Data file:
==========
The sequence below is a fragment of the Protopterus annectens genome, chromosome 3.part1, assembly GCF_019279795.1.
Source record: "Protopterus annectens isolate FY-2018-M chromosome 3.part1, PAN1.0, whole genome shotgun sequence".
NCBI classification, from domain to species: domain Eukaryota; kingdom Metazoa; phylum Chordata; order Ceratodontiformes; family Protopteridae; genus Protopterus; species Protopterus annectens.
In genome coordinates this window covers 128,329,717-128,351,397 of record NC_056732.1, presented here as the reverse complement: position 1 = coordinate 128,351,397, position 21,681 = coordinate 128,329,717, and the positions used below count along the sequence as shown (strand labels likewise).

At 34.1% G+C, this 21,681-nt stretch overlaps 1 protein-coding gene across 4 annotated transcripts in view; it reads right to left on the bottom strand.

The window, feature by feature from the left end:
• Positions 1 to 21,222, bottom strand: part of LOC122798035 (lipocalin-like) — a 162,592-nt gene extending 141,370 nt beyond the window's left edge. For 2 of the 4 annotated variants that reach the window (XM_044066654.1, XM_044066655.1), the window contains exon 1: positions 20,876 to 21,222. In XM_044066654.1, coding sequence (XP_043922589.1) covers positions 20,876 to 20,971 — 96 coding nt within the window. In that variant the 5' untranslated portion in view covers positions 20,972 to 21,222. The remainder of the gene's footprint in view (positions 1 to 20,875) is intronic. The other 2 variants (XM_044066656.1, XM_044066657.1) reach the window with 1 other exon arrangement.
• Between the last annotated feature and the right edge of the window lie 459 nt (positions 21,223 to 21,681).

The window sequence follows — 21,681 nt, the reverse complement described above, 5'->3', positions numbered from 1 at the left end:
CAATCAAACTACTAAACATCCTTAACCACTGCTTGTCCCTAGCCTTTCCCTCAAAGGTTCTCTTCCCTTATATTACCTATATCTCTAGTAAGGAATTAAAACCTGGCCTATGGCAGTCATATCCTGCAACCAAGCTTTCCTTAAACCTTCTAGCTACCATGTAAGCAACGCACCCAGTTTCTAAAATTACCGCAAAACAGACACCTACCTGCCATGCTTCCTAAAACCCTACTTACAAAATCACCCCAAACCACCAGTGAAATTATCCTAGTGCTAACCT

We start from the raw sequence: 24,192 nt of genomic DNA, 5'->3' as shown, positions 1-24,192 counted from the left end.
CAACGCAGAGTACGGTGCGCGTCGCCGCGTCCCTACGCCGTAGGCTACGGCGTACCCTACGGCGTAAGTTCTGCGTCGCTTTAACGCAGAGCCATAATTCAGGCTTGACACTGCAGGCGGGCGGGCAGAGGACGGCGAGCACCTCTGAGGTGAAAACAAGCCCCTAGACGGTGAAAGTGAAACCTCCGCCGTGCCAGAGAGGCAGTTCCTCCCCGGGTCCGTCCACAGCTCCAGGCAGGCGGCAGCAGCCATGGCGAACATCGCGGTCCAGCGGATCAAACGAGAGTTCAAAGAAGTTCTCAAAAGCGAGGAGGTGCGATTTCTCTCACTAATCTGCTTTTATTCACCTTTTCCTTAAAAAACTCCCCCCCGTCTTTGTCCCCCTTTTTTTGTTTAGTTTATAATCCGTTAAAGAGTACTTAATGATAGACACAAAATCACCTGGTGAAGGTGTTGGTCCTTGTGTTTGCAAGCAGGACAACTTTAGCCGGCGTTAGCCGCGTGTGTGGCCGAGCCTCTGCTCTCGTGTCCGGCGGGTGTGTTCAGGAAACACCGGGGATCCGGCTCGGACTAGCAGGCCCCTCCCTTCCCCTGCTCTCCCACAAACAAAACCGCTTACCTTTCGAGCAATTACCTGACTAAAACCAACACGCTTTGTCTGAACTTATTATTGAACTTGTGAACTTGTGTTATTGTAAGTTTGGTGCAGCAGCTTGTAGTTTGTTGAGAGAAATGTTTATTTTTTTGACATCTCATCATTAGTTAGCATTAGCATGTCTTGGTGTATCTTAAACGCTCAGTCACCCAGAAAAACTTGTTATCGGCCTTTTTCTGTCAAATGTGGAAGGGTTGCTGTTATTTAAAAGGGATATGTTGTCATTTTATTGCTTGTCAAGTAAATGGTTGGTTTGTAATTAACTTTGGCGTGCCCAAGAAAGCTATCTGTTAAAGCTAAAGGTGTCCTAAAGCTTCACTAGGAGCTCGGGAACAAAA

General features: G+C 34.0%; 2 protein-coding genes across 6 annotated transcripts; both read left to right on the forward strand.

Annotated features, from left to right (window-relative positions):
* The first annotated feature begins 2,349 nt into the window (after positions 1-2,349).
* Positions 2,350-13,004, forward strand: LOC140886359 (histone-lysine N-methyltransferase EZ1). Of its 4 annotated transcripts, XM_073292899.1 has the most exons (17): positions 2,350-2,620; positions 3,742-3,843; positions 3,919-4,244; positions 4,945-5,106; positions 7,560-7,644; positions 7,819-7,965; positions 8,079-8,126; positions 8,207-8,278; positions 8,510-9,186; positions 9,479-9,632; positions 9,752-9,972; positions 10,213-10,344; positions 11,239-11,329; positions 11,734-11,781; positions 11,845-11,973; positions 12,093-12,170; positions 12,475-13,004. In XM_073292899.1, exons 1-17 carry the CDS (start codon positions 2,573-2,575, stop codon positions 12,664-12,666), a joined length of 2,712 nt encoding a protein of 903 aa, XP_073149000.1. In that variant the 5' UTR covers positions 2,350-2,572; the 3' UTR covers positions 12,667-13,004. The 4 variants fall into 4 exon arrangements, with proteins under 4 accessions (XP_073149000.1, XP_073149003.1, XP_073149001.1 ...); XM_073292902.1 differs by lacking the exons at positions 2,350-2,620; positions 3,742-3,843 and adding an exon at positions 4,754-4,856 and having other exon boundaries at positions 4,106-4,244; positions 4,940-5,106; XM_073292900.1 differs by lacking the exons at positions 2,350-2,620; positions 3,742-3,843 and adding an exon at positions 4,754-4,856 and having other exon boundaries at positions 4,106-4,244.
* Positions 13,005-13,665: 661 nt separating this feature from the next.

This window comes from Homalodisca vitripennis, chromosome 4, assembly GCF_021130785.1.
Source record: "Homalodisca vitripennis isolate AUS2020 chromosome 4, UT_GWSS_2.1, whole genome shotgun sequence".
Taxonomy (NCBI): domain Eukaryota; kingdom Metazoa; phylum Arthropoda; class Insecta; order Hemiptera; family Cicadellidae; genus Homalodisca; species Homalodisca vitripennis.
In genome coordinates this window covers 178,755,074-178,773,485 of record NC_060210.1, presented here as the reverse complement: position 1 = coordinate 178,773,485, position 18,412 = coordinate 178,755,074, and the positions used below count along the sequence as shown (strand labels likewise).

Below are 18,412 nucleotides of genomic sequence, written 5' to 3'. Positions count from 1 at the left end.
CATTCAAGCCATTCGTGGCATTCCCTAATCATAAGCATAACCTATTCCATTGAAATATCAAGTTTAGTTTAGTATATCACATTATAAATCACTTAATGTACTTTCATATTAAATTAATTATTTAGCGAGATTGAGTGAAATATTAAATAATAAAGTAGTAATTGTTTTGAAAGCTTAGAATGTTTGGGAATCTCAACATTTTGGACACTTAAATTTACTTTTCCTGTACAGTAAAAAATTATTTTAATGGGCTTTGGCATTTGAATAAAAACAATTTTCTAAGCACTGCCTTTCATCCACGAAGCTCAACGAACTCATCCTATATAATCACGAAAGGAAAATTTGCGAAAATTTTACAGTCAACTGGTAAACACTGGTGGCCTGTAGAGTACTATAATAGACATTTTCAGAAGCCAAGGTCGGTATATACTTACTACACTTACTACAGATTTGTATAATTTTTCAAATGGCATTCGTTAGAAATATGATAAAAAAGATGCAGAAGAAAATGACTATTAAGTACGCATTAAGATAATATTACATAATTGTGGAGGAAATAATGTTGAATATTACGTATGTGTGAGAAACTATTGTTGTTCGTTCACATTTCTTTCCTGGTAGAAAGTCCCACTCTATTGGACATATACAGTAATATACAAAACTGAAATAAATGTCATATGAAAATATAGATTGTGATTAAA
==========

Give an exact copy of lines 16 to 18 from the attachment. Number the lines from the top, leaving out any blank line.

* Positions 2,350-13,004, forward strand: LOC140886359 (histone-lysine N-methyltransferase EZ1). Of its 4 annotated transcripts, XM_073292899.1 has the most exons (17): positions 2,350-2,620; positions 3,742-3,843; positions 3,919-4,244; positions 4,945-5,106; positions 7,560-7,644; positions 7,819-7,965; positions 8,079-8,126; positions 8,207-8,278; positions 8,510-9,186; positions 9,479-9,632; positions 9,752-9,972; positions 10,213-10,344; positions 11,239-11,329; positions 11,734-11,781; positions 11,845-11,973; positions 12,093-12,170; positions 12,475-13,004. In XM_073292899.1, exons 1-17 carry the CDS (start codon positions 2,573-2,575, stop codon positions 12,664-12,666), a joined length of 2,712 nt encoding a protein of 903 aa, XP_073149000.1. In that variant the 5' UTR covers positions 2,350-2,572; the 3' UTR covers positions 12,667-13,004. The 4 variants fall into 4 exon arrangements, with proteins under 4 accessions (XP_073149000.1, XP_073149003.1, XP_073149001.1 ...); XM_073292902.1 differs by lacking the exons at positions 2,350-2,620; positions 3,742-3,843 and adding an exon at positions 4,754-4,856 and having other exon boundaries at positions 4,106-4,244; positions 4,940-5,106; XM_073292900.1 differs by lacking the exons at positions 2,350-2,620; positions 3,742-3,843 and adding an exon at positions 4,754-4,856 and having other exon boundaries at positions 4,106-4,244.
* Positions 13,005-13,665: 661 nt separating this feature from the next.

This window comes from Homalodisca vitripennis, chromosome 4, assembly GCF_021130785.1.